How to Start New Habits

Because I procrastinated a new daily task that I wanted and needed to accomplish, I felt like a loser. I didn’t feel like doing it and felt something was holding me back.

After weeks—okay, months—of delaying tactics, the idea struck me that the “something” holding me back was the lack of a habit that would help me move forward. After all, my important daily tasks such exercising and writing, eating meals, watching favorite TV shows, and meditating—get done because I’m in the habit of doing them at certain times each day.

So I developed the new habit of introducing this new task into my daily schedule. Now, I’m sharing the habit-forming techniques I used in hopes it will motivate you to establish positive habits in your job, job search, and career whenever you feel stuck.

How to start a new habit

First, you must select one to work on. Selecting one habit at a time enables you to channel your will power and energy into developing and completing that one habit.

Here are two techniques for how to start a new habit

The first method is to COMMIT to practicing the habit you’ve selected for a certain number of days. How many days will vary from one person to the next and also depends on the difficulty of your goal.

A study by the University of London shows recipients who wanted to turn an every day occurrence into a habit took on average sixty-six days until the more difficult habits were formed. It took only twenty days for the easier habits. So I suggest you split the difference and block-out forty days on your calendar as your commitment.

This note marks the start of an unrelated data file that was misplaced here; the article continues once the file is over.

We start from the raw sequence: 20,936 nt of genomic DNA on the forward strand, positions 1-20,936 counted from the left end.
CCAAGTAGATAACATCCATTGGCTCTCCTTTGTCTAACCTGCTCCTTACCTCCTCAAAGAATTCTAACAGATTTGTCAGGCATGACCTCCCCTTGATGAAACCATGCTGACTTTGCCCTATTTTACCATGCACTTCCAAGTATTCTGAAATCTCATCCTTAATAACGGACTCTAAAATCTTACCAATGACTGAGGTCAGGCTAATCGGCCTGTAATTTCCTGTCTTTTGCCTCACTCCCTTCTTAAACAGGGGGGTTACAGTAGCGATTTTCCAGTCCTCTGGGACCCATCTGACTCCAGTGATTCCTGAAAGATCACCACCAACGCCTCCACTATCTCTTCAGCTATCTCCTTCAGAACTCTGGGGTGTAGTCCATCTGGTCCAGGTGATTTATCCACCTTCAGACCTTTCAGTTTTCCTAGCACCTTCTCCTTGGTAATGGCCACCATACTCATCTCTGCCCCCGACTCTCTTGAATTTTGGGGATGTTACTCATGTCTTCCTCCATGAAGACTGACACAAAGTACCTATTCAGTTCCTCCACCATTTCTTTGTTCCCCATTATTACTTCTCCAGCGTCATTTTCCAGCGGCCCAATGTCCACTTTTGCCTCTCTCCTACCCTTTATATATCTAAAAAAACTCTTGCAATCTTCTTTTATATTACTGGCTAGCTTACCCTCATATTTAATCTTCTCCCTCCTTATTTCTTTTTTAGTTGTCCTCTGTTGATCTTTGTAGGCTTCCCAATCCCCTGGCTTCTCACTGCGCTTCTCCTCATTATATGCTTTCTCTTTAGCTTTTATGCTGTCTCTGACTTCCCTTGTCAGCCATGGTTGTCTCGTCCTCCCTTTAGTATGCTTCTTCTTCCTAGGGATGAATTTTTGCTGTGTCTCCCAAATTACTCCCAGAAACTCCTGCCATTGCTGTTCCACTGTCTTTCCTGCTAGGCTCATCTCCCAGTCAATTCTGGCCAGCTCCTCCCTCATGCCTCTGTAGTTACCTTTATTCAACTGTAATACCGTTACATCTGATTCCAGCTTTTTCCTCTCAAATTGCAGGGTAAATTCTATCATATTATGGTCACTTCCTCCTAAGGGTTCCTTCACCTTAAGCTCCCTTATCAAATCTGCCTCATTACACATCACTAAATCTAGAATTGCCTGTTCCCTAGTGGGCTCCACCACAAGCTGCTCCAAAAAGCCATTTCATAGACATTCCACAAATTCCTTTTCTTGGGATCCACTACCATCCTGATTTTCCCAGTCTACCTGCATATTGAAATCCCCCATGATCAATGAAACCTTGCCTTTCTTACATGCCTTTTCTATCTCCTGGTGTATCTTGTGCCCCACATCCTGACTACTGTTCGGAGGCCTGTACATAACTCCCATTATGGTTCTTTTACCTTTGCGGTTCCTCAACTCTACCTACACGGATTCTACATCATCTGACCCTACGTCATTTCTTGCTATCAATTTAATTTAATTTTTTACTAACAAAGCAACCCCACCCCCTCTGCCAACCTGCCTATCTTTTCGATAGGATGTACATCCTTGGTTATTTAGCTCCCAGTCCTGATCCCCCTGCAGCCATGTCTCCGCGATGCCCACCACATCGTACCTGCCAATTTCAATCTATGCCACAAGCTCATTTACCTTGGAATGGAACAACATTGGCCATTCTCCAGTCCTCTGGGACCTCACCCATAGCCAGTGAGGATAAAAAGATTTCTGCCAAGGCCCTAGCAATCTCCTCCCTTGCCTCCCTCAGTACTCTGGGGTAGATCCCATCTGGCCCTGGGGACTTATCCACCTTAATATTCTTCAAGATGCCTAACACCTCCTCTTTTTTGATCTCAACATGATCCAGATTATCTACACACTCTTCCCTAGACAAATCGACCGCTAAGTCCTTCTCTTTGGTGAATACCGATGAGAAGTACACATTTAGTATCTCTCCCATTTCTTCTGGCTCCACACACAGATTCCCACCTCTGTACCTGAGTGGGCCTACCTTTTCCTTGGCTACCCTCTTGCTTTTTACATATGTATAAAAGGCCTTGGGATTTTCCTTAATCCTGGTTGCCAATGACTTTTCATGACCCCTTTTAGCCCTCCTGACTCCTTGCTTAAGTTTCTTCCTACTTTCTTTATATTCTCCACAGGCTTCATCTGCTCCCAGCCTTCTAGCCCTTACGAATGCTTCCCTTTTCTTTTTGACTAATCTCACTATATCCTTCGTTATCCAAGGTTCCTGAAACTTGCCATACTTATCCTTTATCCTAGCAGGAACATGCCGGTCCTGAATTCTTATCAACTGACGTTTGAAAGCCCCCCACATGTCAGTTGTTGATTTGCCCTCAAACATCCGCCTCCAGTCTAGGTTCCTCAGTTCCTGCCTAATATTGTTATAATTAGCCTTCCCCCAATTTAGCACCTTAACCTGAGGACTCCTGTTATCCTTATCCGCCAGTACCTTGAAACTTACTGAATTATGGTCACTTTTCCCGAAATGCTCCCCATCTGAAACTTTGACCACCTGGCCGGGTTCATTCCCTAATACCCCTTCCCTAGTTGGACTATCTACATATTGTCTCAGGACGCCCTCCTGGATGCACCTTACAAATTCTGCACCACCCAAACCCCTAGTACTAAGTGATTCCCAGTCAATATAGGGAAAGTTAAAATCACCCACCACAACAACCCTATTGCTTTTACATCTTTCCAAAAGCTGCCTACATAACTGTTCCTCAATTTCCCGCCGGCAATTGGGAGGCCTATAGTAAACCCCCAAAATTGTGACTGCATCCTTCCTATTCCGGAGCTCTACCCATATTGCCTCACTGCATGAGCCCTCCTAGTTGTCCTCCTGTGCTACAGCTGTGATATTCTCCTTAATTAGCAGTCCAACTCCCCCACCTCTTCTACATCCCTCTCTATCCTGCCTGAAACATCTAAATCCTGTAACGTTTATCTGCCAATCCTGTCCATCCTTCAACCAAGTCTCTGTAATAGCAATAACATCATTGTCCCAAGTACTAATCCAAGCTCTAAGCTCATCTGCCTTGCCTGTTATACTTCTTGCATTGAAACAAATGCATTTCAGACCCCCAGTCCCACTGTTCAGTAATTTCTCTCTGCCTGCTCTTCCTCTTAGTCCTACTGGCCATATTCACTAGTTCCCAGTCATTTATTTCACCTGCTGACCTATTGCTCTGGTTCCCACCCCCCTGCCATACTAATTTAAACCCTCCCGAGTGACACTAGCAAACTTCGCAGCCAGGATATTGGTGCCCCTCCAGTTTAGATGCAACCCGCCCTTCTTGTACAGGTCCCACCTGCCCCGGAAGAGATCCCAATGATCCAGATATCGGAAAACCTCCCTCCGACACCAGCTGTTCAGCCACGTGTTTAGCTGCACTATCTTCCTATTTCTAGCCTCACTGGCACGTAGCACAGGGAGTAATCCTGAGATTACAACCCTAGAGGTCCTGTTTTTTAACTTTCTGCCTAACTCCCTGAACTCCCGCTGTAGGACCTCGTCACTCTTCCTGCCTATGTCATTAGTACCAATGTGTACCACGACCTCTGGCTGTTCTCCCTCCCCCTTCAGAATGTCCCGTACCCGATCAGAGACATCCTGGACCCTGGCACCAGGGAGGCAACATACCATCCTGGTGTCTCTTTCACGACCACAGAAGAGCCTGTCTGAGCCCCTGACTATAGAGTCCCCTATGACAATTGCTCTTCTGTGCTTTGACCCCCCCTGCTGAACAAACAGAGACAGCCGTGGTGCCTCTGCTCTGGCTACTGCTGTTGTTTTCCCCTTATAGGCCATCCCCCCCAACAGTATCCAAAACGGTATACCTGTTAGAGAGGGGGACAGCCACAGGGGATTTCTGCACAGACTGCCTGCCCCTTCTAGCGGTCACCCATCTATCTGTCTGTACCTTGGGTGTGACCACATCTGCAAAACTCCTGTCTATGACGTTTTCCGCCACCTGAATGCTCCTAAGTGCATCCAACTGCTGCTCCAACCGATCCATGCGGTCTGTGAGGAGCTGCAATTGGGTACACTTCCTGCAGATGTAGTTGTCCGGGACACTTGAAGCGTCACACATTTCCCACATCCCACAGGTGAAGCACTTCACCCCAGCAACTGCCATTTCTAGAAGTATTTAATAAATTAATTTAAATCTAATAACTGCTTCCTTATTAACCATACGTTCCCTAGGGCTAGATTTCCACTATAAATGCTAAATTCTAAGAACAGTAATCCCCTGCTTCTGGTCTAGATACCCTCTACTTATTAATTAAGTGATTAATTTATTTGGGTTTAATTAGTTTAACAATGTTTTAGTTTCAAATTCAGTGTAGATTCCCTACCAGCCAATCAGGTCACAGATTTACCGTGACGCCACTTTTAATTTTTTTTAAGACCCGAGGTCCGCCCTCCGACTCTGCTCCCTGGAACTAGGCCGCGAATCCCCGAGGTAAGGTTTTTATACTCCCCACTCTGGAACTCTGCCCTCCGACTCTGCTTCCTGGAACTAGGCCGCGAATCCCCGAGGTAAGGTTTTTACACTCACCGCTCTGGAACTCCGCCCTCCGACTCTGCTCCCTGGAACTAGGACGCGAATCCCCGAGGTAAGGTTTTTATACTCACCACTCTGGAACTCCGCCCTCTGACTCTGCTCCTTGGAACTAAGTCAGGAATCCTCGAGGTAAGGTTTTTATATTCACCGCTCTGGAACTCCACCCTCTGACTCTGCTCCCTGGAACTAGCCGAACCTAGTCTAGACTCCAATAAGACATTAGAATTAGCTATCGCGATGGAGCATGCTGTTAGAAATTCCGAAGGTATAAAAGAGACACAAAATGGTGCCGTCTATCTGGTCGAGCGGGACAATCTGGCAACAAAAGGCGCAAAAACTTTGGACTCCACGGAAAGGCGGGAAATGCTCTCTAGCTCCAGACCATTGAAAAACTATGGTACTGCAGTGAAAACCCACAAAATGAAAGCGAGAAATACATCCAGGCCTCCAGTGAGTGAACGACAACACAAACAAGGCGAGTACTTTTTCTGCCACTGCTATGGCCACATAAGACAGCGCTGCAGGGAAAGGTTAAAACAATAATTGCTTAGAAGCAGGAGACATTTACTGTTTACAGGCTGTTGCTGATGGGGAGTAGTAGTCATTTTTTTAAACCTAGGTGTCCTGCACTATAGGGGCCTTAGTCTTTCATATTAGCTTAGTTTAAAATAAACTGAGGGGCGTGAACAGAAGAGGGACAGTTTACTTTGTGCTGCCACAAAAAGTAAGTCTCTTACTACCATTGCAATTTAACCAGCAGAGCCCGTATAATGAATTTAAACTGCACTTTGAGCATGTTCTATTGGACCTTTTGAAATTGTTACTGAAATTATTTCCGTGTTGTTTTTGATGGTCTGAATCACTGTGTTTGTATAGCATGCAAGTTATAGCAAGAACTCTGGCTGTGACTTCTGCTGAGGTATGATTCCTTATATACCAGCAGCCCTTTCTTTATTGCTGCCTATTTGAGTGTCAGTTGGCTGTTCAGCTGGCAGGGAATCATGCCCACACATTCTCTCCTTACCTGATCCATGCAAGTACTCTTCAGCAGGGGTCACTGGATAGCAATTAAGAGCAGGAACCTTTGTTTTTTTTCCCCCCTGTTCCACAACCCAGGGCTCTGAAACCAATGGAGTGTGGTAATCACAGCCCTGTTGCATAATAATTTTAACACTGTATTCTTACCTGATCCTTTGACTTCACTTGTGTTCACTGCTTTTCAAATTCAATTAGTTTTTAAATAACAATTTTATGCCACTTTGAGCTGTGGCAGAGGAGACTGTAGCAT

The second technique for creating a positive new habit is to be ACCOUNTABLE for it. You can do this by letting some people know about what you’re trying to do. You’re more likely to succeed when you think others are observing you.

Outside of telling friends, loved ones, or family about the new habit you’re building into your schedule, another way to be accountable is to share the habit you’re working on in the comments section below. I’ll be happy to respond to your questions or comments. Of course, you can also tell your friends on Facebook what you plan to do and ask for their input.

I’ll share two more techniques for how to start a new habit in the next post right here on Your Career Service. So stay tuned.

You might also be interested in reading a related article on Your Career Service. Click here to learn How to Set Goals For Your Job Search.

And, for help in planning and executing a successful job search,  follow this link to learn about my book,  “Your Onel-Minute Job Finding Coach.” You’ll learn great techniques in sixty-second bites for accomplishing each step of your job search.

 CLICK HERE  to order  “Your one mnute job finding Coach.”

Copyright ©2017 by Ransom (Randy) Place


About the Author

RANDY PLACE IS A JOB-FINDING and executive coach, writer on career topics, broadcaster, and host of For twenty-three years, he helped thousands of employees who had been let go from JPMorgan Chase find jobs. And he coached executives at CBS Television, Pitney Bowes, and major outplacement firms in New York on job-finding techniques, communications skills, and selling strategies. An accomplished seminar leader and speaker, Randy has designed and presented workshops on interviewing, telephoning techniques, job-search writing, and sales training nationwide. Randy's groundbreaking nationally syndicated radio series, Your Career Service, has been heard on over two hundred radio stations across the United States. And his articles on career topics have appeared in the Wall Street Journal's National Business Employment Weekly. A former broadcast journalist in New York, he has also been a commercial spokesperson for an array of national and regional advertisers. In addition, Randy was a sales executive at NBC Radio and the New York City sales manager for syndication at Wolper Productions. He holds a Bachelor's in Sociology and Broadcasting from Syracuse University, and a Master's in Journalism from New York University.